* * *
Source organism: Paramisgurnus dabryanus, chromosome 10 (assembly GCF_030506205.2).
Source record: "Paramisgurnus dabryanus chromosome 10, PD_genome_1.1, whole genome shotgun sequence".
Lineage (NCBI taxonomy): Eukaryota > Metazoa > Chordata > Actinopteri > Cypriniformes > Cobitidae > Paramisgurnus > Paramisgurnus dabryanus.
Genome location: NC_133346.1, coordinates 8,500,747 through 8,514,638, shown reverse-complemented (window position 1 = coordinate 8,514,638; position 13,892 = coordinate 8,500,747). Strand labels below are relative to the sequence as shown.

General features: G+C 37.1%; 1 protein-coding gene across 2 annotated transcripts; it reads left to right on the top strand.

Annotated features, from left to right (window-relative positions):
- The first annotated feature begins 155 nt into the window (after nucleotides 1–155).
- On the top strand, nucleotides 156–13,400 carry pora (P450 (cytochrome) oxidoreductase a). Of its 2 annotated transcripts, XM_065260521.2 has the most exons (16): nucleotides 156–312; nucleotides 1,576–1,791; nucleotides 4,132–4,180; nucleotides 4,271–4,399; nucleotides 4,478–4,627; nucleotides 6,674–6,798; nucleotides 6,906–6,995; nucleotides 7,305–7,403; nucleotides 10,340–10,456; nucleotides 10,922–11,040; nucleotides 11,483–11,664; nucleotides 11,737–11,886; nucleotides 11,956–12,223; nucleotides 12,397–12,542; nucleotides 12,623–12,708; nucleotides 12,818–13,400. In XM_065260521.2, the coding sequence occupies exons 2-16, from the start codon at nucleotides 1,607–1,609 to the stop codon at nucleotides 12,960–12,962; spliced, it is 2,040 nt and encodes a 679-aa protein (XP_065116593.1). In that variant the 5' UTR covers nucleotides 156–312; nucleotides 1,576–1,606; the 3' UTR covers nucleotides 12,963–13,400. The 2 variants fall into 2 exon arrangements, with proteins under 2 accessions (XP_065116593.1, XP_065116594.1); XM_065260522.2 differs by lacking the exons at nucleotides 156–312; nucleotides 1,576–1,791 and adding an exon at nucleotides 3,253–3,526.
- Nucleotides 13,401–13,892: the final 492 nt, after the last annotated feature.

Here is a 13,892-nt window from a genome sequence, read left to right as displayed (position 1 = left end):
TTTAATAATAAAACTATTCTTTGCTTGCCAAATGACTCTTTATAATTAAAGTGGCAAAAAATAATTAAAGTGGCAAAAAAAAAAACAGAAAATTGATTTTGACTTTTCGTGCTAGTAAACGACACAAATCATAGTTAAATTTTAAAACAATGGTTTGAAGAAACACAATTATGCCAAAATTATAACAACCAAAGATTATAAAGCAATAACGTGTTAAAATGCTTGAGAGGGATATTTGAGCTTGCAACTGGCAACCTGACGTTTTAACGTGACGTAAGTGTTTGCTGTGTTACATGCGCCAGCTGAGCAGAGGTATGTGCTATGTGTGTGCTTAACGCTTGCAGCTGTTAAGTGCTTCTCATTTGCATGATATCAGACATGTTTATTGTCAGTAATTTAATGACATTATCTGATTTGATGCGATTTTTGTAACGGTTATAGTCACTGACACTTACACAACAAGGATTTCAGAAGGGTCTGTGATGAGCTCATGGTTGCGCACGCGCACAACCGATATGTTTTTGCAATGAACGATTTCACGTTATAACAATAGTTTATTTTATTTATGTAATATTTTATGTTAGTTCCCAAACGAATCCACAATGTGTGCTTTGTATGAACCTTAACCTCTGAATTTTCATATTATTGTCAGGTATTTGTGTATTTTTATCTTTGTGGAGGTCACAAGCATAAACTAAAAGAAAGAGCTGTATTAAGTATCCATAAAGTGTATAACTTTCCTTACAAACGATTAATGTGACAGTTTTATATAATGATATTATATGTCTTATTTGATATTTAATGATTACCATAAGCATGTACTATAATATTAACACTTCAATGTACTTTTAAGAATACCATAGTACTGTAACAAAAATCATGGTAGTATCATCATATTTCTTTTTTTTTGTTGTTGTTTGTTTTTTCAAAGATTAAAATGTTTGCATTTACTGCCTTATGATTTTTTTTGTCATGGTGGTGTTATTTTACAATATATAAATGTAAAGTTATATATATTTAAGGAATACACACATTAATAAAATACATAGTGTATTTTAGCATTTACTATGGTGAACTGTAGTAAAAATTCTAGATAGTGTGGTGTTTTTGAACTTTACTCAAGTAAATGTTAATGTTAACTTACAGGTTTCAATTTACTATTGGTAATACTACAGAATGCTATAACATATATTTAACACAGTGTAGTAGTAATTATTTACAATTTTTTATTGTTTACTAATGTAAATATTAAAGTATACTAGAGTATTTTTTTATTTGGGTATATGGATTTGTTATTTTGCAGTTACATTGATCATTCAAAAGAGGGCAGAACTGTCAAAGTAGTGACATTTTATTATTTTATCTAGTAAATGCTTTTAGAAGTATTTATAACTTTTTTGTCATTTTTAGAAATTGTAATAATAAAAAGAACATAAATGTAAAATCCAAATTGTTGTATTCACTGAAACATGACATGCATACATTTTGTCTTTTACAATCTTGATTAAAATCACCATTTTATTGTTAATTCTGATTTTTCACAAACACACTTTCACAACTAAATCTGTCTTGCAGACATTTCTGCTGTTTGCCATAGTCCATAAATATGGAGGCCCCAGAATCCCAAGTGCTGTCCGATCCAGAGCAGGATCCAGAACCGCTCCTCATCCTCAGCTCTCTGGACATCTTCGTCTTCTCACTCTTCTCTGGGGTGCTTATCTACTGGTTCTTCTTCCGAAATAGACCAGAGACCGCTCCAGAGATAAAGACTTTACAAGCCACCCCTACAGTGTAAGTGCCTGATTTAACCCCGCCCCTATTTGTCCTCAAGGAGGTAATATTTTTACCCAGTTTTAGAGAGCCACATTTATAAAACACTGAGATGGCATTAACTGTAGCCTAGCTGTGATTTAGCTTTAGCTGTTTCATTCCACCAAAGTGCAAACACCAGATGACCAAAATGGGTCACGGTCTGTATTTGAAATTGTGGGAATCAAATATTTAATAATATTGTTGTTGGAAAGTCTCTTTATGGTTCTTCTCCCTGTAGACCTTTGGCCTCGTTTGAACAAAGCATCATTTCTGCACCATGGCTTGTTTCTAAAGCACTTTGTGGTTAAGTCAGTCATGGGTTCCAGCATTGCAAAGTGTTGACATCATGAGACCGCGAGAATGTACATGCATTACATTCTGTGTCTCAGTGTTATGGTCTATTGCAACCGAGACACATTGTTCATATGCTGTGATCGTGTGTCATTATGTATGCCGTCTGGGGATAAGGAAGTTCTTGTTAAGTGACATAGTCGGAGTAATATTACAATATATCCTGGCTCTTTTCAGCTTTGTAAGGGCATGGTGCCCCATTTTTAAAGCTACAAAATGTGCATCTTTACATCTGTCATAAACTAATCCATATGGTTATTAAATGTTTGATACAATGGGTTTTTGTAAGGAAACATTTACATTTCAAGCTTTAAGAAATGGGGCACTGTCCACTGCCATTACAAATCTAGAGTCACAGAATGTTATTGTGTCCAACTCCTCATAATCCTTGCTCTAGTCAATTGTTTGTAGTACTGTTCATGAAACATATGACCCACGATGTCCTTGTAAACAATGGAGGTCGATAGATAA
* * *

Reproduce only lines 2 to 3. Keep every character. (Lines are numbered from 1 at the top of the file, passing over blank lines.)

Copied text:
Source record: "Paramisgurnus dabryanus chromosome 10, PD_genome_1.1, whole genome shotgun sequence".
Lineage (NCBI taxonomy): Eukaryota > Metazoa > Chordata > Actinopteri > Cypriniformes > Cobitidae > Paramisgurnus > Paramisgurnus dabryanus.